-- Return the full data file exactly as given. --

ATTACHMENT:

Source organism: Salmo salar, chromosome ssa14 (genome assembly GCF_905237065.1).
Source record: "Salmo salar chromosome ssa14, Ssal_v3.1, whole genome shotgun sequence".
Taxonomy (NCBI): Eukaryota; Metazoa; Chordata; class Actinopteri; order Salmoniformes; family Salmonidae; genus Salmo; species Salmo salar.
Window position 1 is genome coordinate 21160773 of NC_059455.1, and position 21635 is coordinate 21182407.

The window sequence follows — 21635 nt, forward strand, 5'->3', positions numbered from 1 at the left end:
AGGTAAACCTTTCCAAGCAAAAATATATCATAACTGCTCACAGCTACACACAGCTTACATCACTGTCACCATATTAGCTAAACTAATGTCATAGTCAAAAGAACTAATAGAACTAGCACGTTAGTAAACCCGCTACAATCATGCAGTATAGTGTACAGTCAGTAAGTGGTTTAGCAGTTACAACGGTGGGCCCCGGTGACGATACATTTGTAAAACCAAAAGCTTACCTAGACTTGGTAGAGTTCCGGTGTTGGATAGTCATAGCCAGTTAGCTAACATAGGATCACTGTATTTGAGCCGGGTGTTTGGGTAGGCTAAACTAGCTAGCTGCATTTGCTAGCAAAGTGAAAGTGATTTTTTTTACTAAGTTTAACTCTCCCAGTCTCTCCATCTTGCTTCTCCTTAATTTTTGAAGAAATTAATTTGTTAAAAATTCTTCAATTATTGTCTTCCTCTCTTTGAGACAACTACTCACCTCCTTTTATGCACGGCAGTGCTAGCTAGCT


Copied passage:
Source organism: Salmo salar, chromosome ssa14 (genome assembly GCF_905237065.1).
Source record: "Salmo salar chromosome ssa14, Ssal_v3.1, whole genome shotgun sequence".
Taxonomy (NCBI): Eukaryota; Metazoa; Chordata; class Actinopteri; order Salmoniformes; family Salmonidae; genus Salmo; species Salmo salar.
Window position 1 is genome coordinate 21160773 of NC_059455.1, and position 21635 is coordinate 21182407.

The window sequence follows — 21635 nt, forward strand, 5'->3', positions numbered from 1 at the left end:
AGGTAAACCTTTCCAAGCAAAAATATATCATAACTGCTCACAGCTACACACAGCTTACATCACTGTCACCATATTAGCTAAACTAATGTCATAGTCAAAAGAACTAATAGAACTAGCACGTTAGTAAACCCGCTACAATCATGCAGTATAGTGTACAGTCAGTAAGTGGTTTAGCAGTTACAACGGTGGGCCCCGGTGACGATACATTTGTAAAACCAAAAGCTTACCTAGACTTGGTAGAGTTCCGGTGTTGGATAGTCATAGCCAGTTAGCTAACATAGGATCACTGTATTTGAGCCGGGTGTTTGGGTAGGCTAAACTAGCTAGCTGCATTTGCTAGCAAAGTGAAAGTGATTTTTTTTACTAAGTTTAACTCTCCCAGTCTCTCCATCTTGCTTCTCCTTAATTTTTGAAGAAATTAATTTGTTAAAAATTCTTCAATTATTGTCTTCCTCTCTTTGAGACAACTACTCACCTCCTTTTATGCACGGCAGTGCTAGCTAGCT